Sep 2 – 6, 2019
Europe/Zurich timezone

Prototyping of Hybrid Circuits for the CMS Phase Two Outer Tracker Upgrade at the HL-LHC

Sep 4, 2019, 11:30 AM
Aula magna

Aula magna

Oral Packaging and Interconnects Packaging and Interconnects


Georges Blanchot (CERN) Nikola Rasevic


High Density Interconnect hybrids are being developed for the CMS Tracker Phase Two Upgrade for the HL-LHC. These hybrids are flexible circuits with flip-chips, passives and connectors laminated to carbon fibre composite stiffeners. The wirebonding of sensors and the soldering requirements for these components requires an almost perfectly flat surface. A lamination process is proposed, focused on the compatibility with lead-free reflow process. The stack-up of the hybrid was optimized to balance the forces induced by the Coefficient of Thermal Expansion (CTE) differences in the assembly. The proposed lamination process was applied to the 8CBC3 hybrid circuits.


Components for the Compact Muon Solenoid (CMS) Tracker Phase Two Upgrade for the High Luminosity Large Hadron Collider (HL-LHC) are currently under development. The upgraded Tracker is based on two main types of modules, the strip-strip (2S) and the pixel-strip (PS). The modules contain two parallel sensors and two front-end hybrids interconnected with different service hybrids. These modules require state of the art HDI front-end hybrids hosting the fine pitch flip-chip front-end ASICs and connectors.
The modules will be operated at low temperature: a liquid CO2 cooling circuit, integrated in the supporting structures of the modules, will bring the temperature down to -35 ºC. The active components of a 2S front-end hybrid circuit will dissipate up to 1.5 W and an effective cooling path is required. However, this cooling path must contribute as little as possible to the equivalent radiation length of the module. A highly thermally conductive carbon fibre stiffener was selected for this purpose. In addition to its good thermal properties, the carbon fibre material has also a CTE value close to zero. This is desired for a good pitch matching of the hybrid with the silicon sensors at the level of the wirebond interconnecting pads. Moreoverit closely matches the CTE of the module support structure that is made also of a low CTE (4 ppm/ºC) aluminium-carbon fibre composite. However, a major thermal mismatch remains with the flexible circuit itself that has a CTE of 16 to 18 ppm/ºC.
The hybrid stack-up is also exposed to at least one lead-free reflow soldering cycle for the assembly of dies, passives and connectors. The adhesives used for the gluing of the flexible circuit to the carbon fibre stiffener must remain compatible with this process, up to at least 240 ºC, avoiding delamination. Several adhesives were evaluated. The use of rigid adhesives prevents the risk of delamination but results in a bow of the hybrid once it is cooled down. A thermal compensator, added on the other side of the stiffener, with an adequate material and a tuned thickness eliminates the bow for all the temperature range, enabling soldering on a flat hybrid and also minimising the mechanical stress induced by the hybrid once it is glued on its module and cooled down.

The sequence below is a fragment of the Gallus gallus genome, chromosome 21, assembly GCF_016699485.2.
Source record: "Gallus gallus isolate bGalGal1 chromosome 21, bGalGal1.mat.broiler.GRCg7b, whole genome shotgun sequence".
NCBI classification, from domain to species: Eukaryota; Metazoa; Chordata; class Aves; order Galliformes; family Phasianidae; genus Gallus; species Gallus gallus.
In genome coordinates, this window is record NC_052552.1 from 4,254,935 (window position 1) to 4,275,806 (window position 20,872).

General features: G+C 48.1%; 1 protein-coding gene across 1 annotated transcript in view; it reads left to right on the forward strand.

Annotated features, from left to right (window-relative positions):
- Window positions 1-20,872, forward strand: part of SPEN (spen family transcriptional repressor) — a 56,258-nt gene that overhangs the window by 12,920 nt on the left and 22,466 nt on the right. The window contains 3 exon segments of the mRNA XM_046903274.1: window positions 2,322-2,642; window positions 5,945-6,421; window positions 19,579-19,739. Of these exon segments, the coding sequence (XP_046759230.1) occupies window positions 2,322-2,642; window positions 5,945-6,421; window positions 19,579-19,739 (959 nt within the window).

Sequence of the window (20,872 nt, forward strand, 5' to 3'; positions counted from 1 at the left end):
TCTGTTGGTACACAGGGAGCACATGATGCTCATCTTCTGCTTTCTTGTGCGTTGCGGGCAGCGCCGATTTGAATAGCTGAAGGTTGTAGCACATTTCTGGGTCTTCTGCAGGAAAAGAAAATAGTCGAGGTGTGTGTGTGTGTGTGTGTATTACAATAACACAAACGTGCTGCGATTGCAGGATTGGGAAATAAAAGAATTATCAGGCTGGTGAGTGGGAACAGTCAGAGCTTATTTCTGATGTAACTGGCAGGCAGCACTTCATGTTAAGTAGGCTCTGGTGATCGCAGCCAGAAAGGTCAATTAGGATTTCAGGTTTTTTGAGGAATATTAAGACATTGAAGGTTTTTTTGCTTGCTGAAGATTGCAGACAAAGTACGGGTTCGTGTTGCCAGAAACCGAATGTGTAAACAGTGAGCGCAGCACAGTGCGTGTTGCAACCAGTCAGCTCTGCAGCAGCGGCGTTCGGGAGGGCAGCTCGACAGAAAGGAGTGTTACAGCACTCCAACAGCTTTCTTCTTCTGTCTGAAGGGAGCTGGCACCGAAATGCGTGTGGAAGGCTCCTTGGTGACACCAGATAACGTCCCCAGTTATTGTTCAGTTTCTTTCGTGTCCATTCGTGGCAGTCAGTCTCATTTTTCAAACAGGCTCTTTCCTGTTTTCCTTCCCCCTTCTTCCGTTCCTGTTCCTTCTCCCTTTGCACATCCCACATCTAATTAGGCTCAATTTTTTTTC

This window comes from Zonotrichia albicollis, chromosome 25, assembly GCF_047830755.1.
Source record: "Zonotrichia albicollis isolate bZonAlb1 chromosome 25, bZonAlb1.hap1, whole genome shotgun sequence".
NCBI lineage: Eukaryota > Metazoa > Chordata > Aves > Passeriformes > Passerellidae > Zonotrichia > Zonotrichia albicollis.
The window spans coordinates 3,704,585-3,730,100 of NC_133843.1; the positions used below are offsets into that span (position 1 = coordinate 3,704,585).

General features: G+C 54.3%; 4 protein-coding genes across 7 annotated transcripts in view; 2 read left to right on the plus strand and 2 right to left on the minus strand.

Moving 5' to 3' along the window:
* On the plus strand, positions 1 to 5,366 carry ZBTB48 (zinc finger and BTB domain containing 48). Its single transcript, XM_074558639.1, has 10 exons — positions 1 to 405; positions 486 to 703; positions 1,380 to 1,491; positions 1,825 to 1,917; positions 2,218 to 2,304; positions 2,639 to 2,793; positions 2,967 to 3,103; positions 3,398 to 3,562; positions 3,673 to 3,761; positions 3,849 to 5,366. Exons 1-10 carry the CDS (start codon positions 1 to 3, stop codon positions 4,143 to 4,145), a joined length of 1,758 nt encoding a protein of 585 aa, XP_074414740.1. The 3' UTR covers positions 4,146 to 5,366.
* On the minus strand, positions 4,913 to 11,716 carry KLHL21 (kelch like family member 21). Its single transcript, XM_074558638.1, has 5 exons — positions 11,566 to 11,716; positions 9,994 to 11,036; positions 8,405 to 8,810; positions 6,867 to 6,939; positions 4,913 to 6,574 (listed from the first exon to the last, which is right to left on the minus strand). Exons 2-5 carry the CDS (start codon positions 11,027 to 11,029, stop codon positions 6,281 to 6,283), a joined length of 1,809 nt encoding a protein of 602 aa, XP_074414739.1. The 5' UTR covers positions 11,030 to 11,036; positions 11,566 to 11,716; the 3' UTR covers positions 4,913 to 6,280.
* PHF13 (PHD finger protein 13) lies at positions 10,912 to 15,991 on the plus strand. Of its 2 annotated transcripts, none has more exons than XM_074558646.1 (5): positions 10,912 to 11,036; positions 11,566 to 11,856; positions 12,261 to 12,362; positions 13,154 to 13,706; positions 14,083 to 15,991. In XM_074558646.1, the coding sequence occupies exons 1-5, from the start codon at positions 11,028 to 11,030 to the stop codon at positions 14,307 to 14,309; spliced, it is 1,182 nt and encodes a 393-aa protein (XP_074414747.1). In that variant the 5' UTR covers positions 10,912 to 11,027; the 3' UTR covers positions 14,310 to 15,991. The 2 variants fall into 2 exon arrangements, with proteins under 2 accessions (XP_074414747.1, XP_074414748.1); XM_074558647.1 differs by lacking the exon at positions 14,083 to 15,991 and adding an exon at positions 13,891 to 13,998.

Furthermore, the carbon fibre stiffener, which is nearly fully enclosed between the hybrid circuit and its compensator, must be free of any outgassing during the reflow. A post-cure process, combined with sand scrubbing and strict drying just before the gluing provides a suitable lamination process without outgassing.
8CBC3 hybrid circuits were laminated with hard adhesives to post-cured and dried carbon fibre stiffeners and to CTE compensators. The resulting hybrid configuration outperformed all the others in terms of flatness and stability. It remains flat during the reflow process and at low temperatures. However, secondary effects resulting from the compressive stress along the stiffener need to be considered for the soldering process. All the lamination issues and the solution adopted for the CMS hybrids will be presented.

Primary authors


Tomasz Gadek (ETH Zurich (CH)) Alan Honma (Brown University (US)) Mark Istvan Kovacs (CERN) Alessandro La Rosa (CERN) David Porret (CERN) Angelos Zografos (National Technical Univ. of Athens (GR)) Sophie Baron (CERN) Szymon Kulis (CERN)

Presentation materials